Salesman behaviour and approach: - Be proactive. Don't wait for a lead. Go out and find one. - People buy from people they like. - Be excited on what you sell. If you are not convinced, how will the other person be sure of your product. - Focus your time on largest, most growable and most-at risk accounts. Create an intentional imbalance between different accounts - Dream accounts should be a handful and not all should be given to one manager. The objective is to make small progress with each of these clients every week. - The more focus on new sales, the more revenue you clock. Delegate work, if required. Focus on winning new business. End up a meeting if people are lingering along and not helping the cause in anyway. - Salesperson should not always say a Yes to every demand of the prospect. Do enough discovery before going in the presentation. Who are we presenting this to? What is the objective for the call?
Sales call and meetings: - Have a differentiated pitch and customised with respect to the end-customer - Position yourself as value creators, problem solvers and experts - Avoid self-focus. Try and make the customer talk more. They are not interested in what you do but in what you can do for them - Begin with issues, problems and pain and opportunities - Differentiate your story from other players, if not, then you will end up in a price war. Test your story with the "So What" analysis - Plan your calls. Need to prepare for each call - Discovery precedes presentation. Ask a lot of questions. Better sales are achieved by asking the right questions than by making the right presentations - Share the agenda and seek their input before the start of the presentation - Where are you in the evaluation stage, timelines, budget, decision makers, where is the budget coming from? - Defining the next step is crucial at the end of each meeting - Make a list of targets within the prospective client The higher the connect, the better it is. Remove the fear of approaching the leaders. What worse can happen is that they might not listen to you which was anyways true if you would not have approached them. Frankly, senior folks might listen to a better opportunity more than middle management. - Do not reveal pricing too early. You may not know the evaluation criteria and the key stakeholders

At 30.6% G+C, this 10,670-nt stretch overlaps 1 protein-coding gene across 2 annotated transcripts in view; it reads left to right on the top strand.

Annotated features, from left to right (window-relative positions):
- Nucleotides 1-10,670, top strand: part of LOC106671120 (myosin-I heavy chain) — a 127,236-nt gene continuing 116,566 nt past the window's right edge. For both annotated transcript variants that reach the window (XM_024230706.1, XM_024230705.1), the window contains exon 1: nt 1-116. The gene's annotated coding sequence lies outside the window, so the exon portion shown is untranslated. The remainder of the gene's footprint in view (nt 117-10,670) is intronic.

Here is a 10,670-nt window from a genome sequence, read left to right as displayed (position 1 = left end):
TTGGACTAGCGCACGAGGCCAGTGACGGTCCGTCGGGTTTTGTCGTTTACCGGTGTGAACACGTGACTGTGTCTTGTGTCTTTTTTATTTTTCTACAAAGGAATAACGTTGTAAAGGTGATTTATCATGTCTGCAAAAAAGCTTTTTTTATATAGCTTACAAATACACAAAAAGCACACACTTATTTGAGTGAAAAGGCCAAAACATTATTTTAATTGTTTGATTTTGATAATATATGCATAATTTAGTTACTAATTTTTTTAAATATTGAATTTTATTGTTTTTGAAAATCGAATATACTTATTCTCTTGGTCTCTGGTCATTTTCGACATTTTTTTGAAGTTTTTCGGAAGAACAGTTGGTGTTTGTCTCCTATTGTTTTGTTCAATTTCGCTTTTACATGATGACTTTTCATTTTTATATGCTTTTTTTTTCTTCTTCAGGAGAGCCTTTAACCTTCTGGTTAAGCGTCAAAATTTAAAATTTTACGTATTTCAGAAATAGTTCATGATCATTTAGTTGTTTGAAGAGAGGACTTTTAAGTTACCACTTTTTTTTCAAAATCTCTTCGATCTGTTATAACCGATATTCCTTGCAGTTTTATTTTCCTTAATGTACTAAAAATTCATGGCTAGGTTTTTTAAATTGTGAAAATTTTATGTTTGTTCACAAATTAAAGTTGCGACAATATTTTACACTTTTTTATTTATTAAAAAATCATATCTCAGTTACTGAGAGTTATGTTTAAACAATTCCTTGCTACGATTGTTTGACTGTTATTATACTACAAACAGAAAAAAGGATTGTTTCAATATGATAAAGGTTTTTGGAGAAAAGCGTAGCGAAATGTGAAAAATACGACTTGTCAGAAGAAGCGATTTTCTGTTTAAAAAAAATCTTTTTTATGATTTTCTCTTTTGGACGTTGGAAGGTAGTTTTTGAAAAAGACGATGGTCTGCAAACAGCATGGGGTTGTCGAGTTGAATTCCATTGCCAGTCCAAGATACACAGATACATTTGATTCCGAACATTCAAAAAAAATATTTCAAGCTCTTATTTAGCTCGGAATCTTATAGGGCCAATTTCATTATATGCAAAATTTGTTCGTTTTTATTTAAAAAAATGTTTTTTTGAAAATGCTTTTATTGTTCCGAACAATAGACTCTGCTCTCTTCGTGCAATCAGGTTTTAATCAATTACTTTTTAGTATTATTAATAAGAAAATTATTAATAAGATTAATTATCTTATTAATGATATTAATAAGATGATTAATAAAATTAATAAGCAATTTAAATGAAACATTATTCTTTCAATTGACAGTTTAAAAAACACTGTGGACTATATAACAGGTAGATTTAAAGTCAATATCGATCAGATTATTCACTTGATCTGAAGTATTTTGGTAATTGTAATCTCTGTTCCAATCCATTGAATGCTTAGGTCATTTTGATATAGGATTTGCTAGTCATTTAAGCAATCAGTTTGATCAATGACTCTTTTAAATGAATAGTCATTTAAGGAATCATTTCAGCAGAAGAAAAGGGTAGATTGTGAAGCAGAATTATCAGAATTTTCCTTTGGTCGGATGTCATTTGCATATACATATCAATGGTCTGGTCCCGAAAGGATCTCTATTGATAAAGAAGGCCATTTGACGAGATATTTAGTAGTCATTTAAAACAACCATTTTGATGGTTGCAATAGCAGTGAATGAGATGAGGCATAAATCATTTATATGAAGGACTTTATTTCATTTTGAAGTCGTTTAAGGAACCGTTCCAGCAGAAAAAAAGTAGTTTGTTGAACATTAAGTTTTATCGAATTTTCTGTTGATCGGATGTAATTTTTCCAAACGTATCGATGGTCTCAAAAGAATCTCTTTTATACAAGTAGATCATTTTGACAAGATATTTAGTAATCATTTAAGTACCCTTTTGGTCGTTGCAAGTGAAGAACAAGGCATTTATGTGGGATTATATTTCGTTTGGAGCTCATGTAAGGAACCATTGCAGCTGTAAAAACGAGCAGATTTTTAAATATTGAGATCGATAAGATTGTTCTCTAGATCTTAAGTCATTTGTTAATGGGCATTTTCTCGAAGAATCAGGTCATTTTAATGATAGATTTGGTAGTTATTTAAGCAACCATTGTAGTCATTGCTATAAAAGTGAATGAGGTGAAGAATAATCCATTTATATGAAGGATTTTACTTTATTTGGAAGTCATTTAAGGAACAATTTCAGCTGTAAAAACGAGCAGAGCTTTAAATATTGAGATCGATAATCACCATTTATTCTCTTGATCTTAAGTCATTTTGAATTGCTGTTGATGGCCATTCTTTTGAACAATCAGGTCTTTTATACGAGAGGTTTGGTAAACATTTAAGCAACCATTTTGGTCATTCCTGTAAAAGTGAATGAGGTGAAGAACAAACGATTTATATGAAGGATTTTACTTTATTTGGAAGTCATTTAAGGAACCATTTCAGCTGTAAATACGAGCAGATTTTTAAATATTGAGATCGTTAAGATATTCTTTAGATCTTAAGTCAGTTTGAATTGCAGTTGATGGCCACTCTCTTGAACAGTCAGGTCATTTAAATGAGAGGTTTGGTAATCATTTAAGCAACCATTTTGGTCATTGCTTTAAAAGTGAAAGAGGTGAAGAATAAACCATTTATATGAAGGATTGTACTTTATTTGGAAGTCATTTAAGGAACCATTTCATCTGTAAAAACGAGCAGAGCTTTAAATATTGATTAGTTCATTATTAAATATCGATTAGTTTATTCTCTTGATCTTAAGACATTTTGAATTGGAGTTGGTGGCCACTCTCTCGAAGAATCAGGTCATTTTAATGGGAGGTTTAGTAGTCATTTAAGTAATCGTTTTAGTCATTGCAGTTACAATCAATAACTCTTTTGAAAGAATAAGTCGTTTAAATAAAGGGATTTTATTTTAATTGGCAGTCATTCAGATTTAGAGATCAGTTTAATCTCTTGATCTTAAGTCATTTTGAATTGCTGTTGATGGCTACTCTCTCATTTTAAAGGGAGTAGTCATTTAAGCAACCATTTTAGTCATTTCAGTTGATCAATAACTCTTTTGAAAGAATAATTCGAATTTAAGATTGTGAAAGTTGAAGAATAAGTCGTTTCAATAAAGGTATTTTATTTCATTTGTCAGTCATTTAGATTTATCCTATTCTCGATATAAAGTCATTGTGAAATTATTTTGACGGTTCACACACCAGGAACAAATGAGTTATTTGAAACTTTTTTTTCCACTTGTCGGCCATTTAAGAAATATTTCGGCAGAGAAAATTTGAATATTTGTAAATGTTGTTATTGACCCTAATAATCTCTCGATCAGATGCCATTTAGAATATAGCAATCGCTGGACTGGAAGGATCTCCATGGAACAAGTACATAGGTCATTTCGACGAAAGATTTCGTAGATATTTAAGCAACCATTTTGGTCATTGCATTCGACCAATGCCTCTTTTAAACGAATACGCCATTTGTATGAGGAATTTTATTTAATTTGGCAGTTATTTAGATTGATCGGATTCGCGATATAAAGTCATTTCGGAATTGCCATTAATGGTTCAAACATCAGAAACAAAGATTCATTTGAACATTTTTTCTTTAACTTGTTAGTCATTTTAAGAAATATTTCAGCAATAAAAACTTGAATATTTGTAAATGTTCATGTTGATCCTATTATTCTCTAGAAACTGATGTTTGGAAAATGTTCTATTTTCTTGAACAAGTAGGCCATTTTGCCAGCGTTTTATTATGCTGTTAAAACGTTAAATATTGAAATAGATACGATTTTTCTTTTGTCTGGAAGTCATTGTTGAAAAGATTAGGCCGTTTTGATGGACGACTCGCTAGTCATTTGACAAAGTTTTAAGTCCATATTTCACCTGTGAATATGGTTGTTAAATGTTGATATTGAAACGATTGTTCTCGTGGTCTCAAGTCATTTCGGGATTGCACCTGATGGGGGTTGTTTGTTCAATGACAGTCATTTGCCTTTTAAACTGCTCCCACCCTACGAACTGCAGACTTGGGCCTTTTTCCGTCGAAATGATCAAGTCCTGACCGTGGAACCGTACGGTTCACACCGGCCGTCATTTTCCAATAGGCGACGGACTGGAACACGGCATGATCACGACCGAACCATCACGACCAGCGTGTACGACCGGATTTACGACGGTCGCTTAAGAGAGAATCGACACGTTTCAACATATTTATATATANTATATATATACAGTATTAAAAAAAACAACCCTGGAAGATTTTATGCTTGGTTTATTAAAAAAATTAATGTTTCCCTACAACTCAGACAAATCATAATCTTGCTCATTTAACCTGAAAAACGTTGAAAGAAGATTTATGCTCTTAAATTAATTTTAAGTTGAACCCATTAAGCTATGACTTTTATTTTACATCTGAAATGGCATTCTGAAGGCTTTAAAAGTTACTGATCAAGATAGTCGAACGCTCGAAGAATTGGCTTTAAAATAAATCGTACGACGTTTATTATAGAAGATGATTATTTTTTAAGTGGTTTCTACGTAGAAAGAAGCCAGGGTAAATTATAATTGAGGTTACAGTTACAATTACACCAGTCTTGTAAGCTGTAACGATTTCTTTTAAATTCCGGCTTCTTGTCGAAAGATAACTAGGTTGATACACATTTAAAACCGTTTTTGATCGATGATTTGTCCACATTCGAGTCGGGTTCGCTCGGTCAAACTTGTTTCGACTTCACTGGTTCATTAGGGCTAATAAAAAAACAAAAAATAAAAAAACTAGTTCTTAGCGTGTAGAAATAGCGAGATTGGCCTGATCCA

An interesting book where Mike provides a structured approach to gaining new business. The ideas within the book, if followed verbatim, would clearly lead to a strong growth in business but would have a disruptive influence on the internal organisational house keeping activities, e.g. attending meetings as the "sales rep", responding to "for your information" e-mails and reading pointless internal reports. Mike suggests, and I agree with him, that if organisations want strong new business growth, the sales team needs to be at the heart of the company's business strategy and strongly supported. A great read for all sales professionals, whether a hunter or a zoo keeper.